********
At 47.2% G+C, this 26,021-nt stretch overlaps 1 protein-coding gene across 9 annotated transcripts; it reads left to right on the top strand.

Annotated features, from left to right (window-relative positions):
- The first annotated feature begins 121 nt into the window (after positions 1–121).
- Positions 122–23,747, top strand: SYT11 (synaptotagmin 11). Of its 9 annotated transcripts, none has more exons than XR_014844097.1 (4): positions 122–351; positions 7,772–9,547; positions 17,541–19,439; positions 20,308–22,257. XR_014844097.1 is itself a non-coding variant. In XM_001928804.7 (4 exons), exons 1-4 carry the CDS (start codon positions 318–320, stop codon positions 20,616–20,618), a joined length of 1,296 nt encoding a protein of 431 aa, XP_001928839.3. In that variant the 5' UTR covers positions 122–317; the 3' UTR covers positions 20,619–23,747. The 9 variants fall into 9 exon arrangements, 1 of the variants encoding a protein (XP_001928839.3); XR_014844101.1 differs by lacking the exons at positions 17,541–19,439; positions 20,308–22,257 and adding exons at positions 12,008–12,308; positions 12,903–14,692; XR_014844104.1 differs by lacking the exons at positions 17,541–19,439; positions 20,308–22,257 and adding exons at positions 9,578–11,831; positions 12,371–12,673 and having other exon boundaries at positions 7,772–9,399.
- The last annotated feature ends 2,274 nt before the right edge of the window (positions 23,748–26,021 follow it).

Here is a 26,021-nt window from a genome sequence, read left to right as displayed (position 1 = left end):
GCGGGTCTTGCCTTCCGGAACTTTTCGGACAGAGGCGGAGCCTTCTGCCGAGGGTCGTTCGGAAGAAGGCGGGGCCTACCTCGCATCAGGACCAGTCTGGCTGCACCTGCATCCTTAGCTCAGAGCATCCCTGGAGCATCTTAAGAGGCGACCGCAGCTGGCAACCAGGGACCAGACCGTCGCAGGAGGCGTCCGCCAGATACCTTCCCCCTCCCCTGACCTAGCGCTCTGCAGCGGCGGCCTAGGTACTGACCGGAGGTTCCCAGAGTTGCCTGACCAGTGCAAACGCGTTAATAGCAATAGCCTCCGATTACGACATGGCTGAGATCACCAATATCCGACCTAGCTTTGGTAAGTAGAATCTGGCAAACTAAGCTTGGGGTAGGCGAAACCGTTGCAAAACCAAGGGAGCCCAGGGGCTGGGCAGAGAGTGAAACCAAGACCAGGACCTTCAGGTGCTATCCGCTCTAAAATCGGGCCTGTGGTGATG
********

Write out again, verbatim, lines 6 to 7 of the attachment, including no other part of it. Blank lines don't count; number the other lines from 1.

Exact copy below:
Here is a 26,021-nt window from a genome sequence, read left to right as displayed (position 1 = left end):
GCGGGTCTTGCCTTCCGGAACTTTTCGGACAGAGGCGGAGCCTTCTGCCGAGGGTCGTTCGGAAGAAGGCGGGGCCTACCTCGCATCAGGACCAGTCTGGCTGCACCTGCATCCTTAGCTCAGAGCATCCCTGGAGCATCTTAAGAGGCGACCGCAGCTGGCAACCAGGGACCAGACCGTCGCAGGAGGCGTCCGCCAGATACCTTCCCCCTCCCCTGACCTAGCGCTCTGCAGCGGCGGCCTAGGTACTGACCGGAGGTTCCCAGAGTTGCCTGACCAGTGCAAACGCGTTAATAGCAATAGCCTCCGATTACGACATGGCTGAGATCACCAATATCCGACCTAGCTTTGGTAAGTAGAATCTGGCAAACTAAGCTTGGGGTAGGCGAAACCGTTGCAAAACCAAGGGAGCCCAGGGGCTGGGCAGAGAGTGAAACCAAGACCAGGACCTTCAGGTGCTATCCGCTCTAAAATCGGGCCTGTGGTGATG